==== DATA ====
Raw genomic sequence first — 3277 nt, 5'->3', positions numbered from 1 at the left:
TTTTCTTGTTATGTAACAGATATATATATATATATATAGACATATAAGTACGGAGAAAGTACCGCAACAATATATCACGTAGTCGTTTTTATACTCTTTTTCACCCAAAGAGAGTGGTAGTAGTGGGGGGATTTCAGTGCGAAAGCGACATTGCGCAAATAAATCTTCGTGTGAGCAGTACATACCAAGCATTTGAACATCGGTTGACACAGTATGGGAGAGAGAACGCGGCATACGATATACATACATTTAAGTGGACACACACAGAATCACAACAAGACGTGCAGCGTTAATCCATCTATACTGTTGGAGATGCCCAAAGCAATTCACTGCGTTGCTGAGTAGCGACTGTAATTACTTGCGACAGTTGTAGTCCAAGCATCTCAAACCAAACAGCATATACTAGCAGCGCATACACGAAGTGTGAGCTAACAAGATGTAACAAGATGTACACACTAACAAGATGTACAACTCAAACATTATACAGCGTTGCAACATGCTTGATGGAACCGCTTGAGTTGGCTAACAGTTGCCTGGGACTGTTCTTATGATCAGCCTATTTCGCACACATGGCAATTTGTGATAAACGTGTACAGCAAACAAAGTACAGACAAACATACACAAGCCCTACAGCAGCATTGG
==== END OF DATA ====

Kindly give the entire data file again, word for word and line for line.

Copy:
Raw genomic sequence first — 3277 nt, 5'->3', positions numbered from 1 at the left:
TTTTCTTGTTATGTAACAGATATATATATATATATATAGACATATAAGTACGGAGAAAGTACCGCAACAATATATCACGTAGTCGTTTTTATACTCTTTTTCACCCAAAGAGAGTGGTAGTAGTGGGGGGATTTCAGTGCGAAAGCGACATTGCGCAAATAAATCTTCGTGTGAGCAGTACATACCAAGCATTTGAACATCGGTTGACACAGTATGGGAGAGAGAACGCGGCATACGATATACATACATTTAAGTGGACACACACAGAATCACAACAAGACGTGCAGCGTTAATCCATCTATACTGTTGGAGATGCCCAAAGCAATTCACTGCGTTGCTGAGTAGCGACTGTAATTACTTGCGACAGTTGTAGTCCAAGCATCTCAAACCAAACAGCATATACTAGCAGCGCATACACGAAGTGTGAGCTAACAAGATGTAACAAGATGTACACACTAACAAGATGTACAACTCAAACATTATACAGCGTTGCAACATGCTTGATGGAACCGCTTGAGTTGGCTAACAGTTGCCTGGGACTGTTCTTATGATCAGCCTATTTCGCACACATGGCAATTTGTGATAAACGTGTACAGCAAACAAAGTACAGACAAACATACACAAGCCCTACAGCAGCATTGG